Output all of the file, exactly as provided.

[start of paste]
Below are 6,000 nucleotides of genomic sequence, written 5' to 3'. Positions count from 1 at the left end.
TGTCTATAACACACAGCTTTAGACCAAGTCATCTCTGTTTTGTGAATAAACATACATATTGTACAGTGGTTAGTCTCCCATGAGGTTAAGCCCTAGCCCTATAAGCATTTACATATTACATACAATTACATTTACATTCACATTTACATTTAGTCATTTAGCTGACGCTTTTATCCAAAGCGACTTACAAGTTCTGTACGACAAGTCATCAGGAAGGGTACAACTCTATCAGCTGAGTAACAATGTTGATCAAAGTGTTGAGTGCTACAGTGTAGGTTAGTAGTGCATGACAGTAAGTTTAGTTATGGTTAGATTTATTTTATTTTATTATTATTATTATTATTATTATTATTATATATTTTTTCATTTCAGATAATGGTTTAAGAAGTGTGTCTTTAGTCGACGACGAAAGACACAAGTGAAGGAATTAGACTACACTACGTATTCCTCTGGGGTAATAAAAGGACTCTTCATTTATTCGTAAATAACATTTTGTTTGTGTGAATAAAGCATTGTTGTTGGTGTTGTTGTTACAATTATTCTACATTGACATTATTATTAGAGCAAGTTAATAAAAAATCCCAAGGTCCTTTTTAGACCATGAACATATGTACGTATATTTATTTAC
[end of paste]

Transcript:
Below are 6,000 nucleotides of genomic sequence, written 5' to 3'. Positions count from 1 at the left end.
TGTCTATAACACACAGCTTTAGACCAAGTCATCTCTGTTTTGTGAATAAACATACATATTGTACAGTGGTTAGTCTCCCATGAGGTTAAGCCCTAGCCCTATAAGCATTTACATATTACATACAATTACATTTACATTCACATTTACATTTAGTCATTTAGCTGACGCTTTTATCCAAAGCGACTTACAAGTTCTGTACGACAAGTCATCAGGAAGGGTACAACTCTATCAGCTGAGTAACAATGTTGATCAAAGTGTTGAGTGCTACAGTGTAGGTTAGTAGTGCATGACAGTAAGTTTAGTTATGGTTAGATTTATTTTATTTTATTATTATTATTATTATTATTATTATTATATATTTTTTCATTTCAGATAATGGTTTAAGAAGTGTGTCTTTAGTCGACGACGAAAGACACAAGTGAAGGAATTAGACTACACTACGTATTCCTCTGGGGTAATAAAAGGACTCTTCATTTATTCGTAAATAACATTTTGTTTGTGTGAATAAAGCATTGTTGTTGGTGTTGTTGTTACAATTATTCTACATTGACATTATTATTAGAGCAAGTTAATAAAAAATCCCAAGGTCCTTTTTAGACCATGAACATATGTACGTATATTTATTTAC